Legendary Foundations of Chinese Civilization: Yu the Great Controls the Flood
Legendary Foundations of Chinese Civilization: Yu the Great Controls the Flood

This is the seventh in a series of articles by Epoch Times staff describing the foundations of Chinese civilization, and setting forth the traditional Chinese worldview. The series surveys the course of Chinese history, showing how key figures aided in the creation of China’s divinely-inspired culture. Here we continue the saga of Yu the Great, the hero who subdued the Great Flood.

After finishing his work along the Yellow River, Yu the Great turned his attention to southern China, land of the mighty Huai and Yangtze rivers.

Though he had attained the age of 30, Yu was still single. “There must be some auspicious sign if I am to take wives,” he said.

On the path to the Huai, Yu encountered a nine-tailed fox with glistening white fur. “I come from Tushan State in the south, just beside Mount Tu,” the creature said. “The king there has two daughters of great beauty, talent, and virtue. They would like to marry you.”

Yu was hesitant to trust the fox, but it then assumed the form of an old man with a flowing white beard. “I came to you in the image of a nine-tailed fox because you said you needed an auspicious sign before you could marry,” he said.

Seeing this elderly sage, with his divine bearing and righteous demeanor, Yu reconsidered. Did not the nine tails of the fox reflect an upright Yang nature and carry a royal air? He accepted the request and married the king’s daughters Nü Jiao and Nü You.

Regardless, Yu did not lose sight of his responsibilities. Four days after the marriage, he returned to subdue the floods.

Yu Passes His Home Three Times

A famous symbol of Yu the Great’s dedication to his work and people is the story of how he passed his home three times without being able to stop for a meal with his wives and children.

While leading the projects to dredge the lower reaches of the Huai River and reshape Mount Tu and Mount Jing, the locals welcomed Yu with festivities. After attending these briefly, Yu went back to the construction grounds along the Huai rather than return home.

The construction was successful, and the region of the lower Huai became fertile and prosperous.

Later, as Yu was travelling to the state of Yang, he passed the gate of his home to hear a baby’s cries. But there was no time to spare and he continued forward on the road.

The third time, a local from Mount Tu told Yu how happy his wife Nü Jiao was to hear that he would be passing through the area, and that she was looking forward to his visit. But still Yu was drowned in work and could not meet her. She stood holding their child on a large boulder overlooking his route, along which he walked on his way to control the waters.

It is said that there is a boulder called Wangfu, and that this is where Nü Jiao stood awaiting her husband.

Yu the Great Assumes the Form of a Dragon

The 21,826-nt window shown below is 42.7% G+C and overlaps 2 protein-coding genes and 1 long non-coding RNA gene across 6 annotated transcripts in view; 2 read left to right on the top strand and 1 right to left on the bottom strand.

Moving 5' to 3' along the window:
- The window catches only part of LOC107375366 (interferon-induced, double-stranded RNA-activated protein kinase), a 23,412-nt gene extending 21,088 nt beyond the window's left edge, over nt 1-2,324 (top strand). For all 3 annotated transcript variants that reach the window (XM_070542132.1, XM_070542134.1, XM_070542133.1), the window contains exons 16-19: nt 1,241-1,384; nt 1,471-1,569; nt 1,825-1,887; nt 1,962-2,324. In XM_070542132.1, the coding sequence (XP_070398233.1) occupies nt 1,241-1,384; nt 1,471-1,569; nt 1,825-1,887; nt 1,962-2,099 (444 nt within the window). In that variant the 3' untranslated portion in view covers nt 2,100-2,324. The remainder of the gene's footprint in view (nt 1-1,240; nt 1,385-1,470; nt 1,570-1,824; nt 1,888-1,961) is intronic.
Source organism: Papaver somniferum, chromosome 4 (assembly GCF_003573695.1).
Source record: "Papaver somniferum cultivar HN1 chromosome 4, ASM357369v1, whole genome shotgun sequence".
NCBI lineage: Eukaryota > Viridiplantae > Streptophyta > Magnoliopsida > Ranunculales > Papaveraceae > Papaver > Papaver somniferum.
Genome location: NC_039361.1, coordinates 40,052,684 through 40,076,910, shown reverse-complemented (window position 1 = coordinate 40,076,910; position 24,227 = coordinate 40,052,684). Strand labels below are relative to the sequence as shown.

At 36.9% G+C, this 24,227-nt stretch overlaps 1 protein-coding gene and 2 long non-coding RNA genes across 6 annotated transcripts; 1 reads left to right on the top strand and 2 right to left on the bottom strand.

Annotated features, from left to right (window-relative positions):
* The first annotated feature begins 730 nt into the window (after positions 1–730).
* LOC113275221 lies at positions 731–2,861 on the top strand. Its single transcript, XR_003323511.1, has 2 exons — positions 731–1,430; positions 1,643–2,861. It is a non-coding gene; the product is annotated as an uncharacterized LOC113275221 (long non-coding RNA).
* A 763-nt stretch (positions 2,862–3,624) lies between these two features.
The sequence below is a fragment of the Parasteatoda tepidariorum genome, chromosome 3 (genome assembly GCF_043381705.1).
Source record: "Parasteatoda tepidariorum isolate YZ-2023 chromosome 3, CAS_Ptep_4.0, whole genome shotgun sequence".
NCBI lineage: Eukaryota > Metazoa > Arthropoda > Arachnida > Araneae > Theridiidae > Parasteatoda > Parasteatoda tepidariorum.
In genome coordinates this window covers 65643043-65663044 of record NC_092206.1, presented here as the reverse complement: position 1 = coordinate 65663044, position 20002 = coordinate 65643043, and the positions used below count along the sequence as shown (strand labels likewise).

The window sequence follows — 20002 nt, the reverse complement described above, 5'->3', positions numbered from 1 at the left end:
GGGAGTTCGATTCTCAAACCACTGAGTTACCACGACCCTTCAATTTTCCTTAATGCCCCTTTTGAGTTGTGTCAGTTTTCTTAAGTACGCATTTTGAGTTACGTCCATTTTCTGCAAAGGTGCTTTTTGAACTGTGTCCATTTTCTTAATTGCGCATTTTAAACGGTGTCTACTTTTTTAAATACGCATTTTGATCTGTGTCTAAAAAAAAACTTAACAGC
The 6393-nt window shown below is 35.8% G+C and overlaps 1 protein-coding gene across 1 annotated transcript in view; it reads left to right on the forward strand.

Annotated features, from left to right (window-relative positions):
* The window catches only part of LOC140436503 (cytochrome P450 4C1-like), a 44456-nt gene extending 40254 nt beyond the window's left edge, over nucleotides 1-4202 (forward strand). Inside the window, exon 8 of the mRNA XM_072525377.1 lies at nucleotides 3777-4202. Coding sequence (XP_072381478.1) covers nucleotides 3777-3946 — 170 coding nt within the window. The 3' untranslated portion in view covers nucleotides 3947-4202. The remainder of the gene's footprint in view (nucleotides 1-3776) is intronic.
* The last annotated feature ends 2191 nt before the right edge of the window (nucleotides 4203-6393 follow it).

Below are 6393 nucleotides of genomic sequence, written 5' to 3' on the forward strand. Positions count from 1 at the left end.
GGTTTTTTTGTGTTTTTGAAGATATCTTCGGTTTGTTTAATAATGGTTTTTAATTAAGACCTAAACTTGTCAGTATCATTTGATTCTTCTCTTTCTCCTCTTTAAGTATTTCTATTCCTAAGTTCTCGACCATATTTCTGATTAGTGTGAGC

Between Mount Taishi and Mount Shaoshi in what today is Henan Province lay the narrow strategic pass of Huanyuan. As a large amount of water was backed up behind this pass, Yu the Great personally took the task of widening it.  

After some progress, however, Yu found that the rock became impenetrably tough. He grabbed an axe and a drum, then bellowed a command to his subordinates. “While I am boring into the mountain, no one may come up the height to disturb me,” he said. “You may come only when I strike the drum.”

At that moment, Yu’s subordinates reported that his wives Nü You and Nü Jiao had arrived to visit them. This came a surprise, especially considering that Nü You was heavily pregnant. “Wait for me here and I shall come after finishing everything,” Yu said.

At midday, the two women heard the sounds of Yu’s drum. They went arm in arm to see how the work had turned out, but instead of their husband, there in the cave was a majestic yellow dragon slashing away at the solid rock. Yu had assumed a divine form to complete the superhuman task, and, fully absorbed in his work, had accidentally struck the drum with his flailing tail.

Seeing this impressive yet shocking scene, Yu’s wives fled down the mountain.

Rectifying the Yangtze River

The Three Gorges in the 1990s. (Charlie fong/Public Domain)
The Three Gorges in the 1990s. (Charlie fong/Public Domain)

Having finished with Jing State and Huanyuan Pass, Yu moved on to the massive state of Liang. This region covered nearly 700,000 square miles and was centered on what is now Sichuan Province in southeast China. Complex tributaries and hemmed-in mountains characterize the upper reaches of the Yangtze River, which ran right through the state.

In the chaos of the flood, it was difficult for Yu to establish and release exact waterways. The key point here was the Three Gorges, located at the middle reaches of the Yangtze.

At the time, the vast mountains of Wu stood in the area, blocking the waters of the Yangtze from flowing eastward. The rock was hard and impassible, so Yu called upon Madam Yun Hua, the daughter of the Queen Mother of the West, for assistance. The goddess unleashed her divine powers, using thunder and lightning to strike the mountains and loosen the rock until it could be managed by human hands.

Yu then directed his men to clear the Three Gorges, and the flood began to empty downstream into the Pacific Ocean.

As the water released from the Three Gorges flowed along the lower Yangtze, it formed five lakes—Dongting, Poyang, Hongze, and Chao. The course of the modern river was set.

Intriguingly, the legendary acts of Yu the Great may have some geological basis. The Yangtze River cuts across the Xiling Gorge at the core axis of the Huangling anticline, suggesting that there were once mountains where the Three Gorges as we know them today lie.

Read the next installment here.  

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